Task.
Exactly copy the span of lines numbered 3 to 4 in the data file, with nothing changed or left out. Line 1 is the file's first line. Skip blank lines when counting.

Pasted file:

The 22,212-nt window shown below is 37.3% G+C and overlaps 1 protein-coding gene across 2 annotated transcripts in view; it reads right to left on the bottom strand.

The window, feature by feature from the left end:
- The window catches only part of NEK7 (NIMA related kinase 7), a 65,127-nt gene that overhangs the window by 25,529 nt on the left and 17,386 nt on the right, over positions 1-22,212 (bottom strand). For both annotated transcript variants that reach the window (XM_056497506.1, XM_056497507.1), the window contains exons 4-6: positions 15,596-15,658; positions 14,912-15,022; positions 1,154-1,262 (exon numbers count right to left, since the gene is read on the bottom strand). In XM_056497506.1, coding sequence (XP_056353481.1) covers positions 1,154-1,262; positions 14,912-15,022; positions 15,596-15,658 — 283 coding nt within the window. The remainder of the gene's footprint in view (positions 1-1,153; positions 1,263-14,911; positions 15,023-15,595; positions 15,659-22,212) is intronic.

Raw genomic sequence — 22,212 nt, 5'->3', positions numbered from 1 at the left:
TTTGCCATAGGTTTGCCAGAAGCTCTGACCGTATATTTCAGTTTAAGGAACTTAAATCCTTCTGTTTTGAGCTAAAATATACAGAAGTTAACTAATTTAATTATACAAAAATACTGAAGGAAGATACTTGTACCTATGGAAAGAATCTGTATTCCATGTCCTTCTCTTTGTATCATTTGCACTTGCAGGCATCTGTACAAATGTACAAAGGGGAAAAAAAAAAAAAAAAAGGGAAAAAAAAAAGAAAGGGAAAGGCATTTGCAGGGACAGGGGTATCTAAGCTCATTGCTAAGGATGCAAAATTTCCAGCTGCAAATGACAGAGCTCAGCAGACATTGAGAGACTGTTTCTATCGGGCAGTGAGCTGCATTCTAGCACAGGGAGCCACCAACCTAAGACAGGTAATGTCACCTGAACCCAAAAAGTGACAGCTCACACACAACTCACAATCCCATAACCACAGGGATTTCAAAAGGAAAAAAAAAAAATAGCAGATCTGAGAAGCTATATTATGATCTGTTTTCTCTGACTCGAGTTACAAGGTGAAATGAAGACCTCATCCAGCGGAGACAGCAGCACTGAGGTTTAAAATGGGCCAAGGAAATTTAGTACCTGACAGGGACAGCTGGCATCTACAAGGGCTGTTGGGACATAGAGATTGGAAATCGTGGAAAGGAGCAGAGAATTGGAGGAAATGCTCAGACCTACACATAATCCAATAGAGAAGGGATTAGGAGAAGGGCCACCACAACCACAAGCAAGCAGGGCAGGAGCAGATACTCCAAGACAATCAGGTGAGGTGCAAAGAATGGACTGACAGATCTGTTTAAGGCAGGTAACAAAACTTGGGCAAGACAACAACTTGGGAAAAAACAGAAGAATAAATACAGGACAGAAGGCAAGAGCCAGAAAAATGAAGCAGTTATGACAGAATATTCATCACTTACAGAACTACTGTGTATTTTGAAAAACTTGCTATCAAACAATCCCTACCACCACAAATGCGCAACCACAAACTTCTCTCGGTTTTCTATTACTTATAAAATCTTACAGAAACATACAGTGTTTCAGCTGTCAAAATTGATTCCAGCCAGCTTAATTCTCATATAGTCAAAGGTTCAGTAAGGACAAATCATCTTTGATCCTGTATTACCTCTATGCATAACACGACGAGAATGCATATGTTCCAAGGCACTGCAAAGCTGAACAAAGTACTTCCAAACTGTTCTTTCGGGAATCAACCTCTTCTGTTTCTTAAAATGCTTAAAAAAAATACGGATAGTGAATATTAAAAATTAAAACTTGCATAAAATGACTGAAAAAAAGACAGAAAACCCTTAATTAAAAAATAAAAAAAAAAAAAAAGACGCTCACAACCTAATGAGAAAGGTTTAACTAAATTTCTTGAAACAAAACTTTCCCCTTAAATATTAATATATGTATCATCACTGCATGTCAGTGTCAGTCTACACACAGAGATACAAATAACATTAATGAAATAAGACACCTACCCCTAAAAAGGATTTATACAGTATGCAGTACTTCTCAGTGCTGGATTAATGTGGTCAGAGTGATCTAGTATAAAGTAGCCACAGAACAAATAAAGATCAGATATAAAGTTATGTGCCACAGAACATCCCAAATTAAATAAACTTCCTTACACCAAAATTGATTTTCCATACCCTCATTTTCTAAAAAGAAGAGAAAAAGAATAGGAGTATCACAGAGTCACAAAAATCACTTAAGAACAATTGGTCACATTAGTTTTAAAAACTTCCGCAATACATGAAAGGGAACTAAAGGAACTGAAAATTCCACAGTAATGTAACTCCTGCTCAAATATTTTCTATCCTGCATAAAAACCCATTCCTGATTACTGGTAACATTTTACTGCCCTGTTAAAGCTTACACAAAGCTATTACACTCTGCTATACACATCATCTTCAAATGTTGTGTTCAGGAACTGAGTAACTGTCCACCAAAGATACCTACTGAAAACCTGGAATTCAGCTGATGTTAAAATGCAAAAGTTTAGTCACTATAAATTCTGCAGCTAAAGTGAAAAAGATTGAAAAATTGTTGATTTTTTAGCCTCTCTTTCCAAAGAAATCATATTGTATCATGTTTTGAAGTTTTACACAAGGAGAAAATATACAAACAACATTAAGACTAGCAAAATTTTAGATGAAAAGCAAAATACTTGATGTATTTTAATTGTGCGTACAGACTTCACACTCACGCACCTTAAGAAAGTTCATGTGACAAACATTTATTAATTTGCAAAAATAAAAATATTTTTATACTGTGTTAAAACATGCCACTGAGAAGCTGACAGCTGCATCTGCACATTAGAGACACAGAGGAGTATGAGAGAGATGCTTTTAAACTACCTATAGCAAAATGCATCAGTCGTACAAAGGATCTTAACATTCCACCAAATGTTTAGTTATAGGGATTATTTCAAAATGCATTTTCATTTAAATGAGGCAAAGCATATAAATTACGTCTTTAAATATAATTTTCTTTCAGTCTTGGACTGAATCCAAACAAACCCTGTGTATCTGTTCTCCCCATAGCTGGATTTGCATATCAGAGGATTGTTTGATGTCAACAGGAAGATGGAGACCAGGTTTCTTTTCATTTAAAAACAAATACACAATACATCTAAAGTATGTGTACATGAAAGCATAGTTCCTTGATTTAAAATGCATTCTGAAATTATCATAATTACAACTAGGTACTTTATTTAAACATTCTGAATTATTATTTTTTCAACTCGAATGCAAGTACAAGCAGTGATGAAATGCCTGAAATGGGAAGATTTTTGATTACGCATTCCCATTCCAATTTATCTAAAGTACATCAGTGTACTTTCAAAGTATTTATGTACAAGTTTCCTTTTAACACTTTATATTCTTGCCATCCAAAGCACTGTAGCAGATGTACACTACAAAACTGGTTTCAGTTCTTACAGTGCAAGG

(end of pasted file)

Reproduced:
- The window catches only part of NEK7 (NIMA related kinase 7), a 65,127-nt gene that overhangs the window by 25,529 nt on the left and 17,386 nt on the right, over positions 1-22,212 (bottom strand). For both annotated transcript variants that reach the window (XM_056497506.1, XM_056497507.1), the window contains exons 4-6: positions 15,596-15,658; positions 14,912-15,022; positions 1,154-1,262 (exon numbers count right to left, since the gene is read on the bottom strand). In XM_056497506.1, coding sequence (XP_056353481.1) covers positions 1,154-1,262; positions 14,912-15,022; positions 15,596-15,658 — 283 coding nt within the window. The remainder of the gene's footprint in view (positions 1-1,153; positions 1,263-14,911; positions 15,023-15,595; positions 15,659-22,212) is intronic.

Raw genomic sequence — 22,212 nt, 5'->3', positions numbered from 1 at the left: